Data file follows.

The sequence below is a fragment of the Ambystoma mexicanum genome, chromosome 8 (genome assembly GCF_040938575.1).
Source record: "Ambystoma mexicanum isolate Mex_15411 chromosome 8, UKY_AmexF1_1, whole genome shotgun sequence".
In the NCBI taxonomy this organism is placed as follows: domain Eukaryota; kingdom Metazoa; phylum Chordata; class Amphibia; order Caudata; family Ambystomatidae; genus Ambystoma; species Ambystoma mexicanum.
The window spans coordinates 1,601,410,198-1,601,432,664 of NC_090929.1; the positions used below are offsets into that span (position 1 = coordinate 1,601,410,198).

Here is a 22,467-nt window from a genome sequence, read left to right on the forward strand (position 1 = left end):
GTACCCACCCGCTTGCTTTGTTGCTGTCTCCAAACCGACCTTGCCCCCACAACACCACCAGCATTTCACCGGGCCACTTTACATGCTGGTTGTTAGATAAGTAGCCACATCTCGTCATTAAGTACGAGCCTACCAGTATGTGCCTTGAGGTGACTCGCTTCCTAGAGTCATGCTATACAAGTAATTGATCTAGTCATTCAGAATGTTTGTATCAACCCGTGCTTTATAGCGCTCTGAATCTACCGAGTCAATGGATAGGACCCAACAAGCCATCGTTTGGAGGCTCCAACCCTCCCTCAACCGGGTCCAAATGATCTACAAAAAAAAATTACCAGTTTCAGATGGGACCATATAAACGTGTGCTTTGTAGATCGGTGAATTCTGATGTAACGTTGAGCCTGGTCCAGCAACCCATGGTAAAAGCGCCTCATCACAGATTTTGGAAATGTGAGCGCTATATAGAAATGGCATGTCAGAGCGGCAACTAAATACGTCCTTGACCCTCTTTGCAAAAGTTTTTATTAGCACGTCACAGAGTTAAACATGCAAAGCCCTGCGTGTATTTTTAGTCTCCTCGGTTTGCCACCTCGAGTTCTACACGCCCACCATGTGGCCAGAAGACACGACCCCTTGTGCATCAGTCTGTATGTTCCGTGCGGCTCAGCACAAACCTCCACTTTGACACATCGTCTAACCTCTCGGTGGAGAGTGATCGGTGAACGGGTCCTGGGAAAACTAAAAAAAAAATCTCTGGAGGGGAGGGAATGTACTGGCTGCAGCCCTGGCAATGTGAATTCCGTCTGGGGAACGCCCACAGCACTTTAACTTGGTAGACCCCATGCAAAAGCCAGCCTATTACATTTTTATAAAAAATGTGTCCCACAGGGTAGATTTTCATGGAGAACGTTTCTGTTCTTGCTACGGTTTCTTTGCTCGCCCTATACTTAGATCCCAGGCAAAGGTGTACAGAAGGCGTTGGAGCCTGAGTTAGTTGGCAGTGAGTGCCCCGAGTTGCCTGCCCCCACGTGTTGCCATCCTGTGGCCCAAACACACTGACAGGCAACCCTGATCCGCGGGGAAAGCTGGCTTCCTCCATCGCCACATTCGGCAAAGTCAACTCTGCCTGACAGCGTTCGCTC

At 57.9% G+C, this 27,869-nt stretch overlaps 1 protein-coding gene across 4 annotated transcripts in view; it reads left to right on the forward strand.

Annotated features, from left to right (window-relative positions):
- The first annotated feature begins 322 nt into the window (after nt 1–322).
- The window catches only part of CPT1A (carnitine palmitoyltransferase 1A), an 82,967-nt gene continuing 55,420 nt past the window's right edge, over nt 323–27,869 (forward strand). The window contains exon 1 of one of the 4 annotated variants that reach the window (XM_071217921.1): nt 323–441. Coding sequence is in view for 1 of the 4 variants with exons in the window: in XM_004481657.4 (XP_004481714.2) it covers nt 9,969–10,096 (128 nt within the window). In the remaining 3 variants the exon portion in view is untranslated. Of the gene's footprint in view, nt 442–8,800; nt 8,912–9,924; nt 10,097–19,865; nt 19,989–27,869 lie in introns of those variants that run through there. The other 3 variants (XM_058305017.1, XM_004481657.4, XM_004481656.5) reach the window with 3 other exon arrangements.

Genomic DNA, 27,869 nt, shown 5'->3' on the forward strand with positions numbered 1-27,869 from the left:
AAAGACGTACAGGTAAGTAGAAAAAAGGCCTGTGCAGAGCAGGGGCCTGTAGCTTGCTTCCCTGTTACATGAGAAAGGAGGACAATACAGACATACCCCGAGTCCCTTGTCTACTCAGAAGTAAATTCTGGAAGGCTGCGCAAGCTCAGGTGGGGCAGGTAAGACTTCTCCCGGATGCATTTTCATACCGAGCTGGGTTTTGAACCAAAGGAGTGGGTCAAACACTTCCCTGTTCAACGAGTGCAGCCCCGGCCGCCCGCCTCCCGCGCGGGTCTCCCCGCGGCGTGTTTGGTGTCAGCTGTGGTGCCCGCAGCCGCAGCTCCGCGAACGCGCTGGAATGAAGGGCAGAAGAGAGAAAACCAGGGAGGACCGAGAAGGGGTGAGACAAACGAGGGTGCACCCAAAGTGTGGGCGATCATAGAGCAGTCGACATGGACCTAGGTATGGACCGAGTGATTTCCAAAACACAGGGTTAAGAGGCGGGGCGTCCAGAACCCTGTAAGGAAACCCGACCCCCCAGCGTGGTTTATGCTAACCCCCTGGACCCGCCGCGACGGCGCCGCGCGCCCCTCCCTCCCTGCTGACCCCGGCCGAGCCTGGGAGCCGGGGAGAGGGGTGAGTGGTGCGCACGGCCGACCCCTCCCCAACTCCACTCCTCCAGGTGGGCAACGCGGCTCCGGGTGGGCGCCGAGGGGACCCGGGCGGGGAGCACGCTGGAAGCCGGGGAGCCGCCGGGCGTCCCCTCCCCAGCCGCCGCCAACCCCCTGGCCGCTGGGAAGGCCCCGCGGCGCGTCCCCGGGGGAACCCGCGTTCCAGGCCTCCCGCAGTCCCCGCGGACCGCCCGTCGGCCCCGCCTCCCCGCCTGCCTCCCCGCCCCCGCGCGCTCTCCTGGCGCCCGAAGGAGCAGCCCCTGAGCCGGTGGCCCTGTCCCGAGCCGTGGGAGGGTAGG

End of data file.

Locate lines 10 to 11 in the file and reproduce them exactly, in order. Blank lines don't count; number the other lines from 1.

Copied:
- The window catches only part of CPT1A (carnitine palmitoyltransferase 1A), an 82,967-nt gene continuing 55,420 nt past the window's right edge, over nt 323–27,869 (forward strand). The window contains exon 1 of one of the 4 annotated variants that reach the window (XM_071217921.1): nt 323–441. Coding sequence is in view for 1 of the 4 variants with exons in the window: in XM_004481657.4 (XP_004481714.2) it covers nt 9,969–10,096 (128 nt within the window). In the remaining 3 variants the exon portion in view is untranslated. Of the gene's footprint in view, nt 442–8,800; nt 8,912–9,924; nt 10,097–19,865; nt 19,989–27,869 lie in introns of those variants that run through there. The other 3 variants (XM_058305017.1, XM_004481657.4, XM_004481656.5) reach the window with 3 other exon arrangements.

Genomic DNA, 27,869 nt, shown 5'->3' on the forward strand with positions numbered 1-27,869 from the left: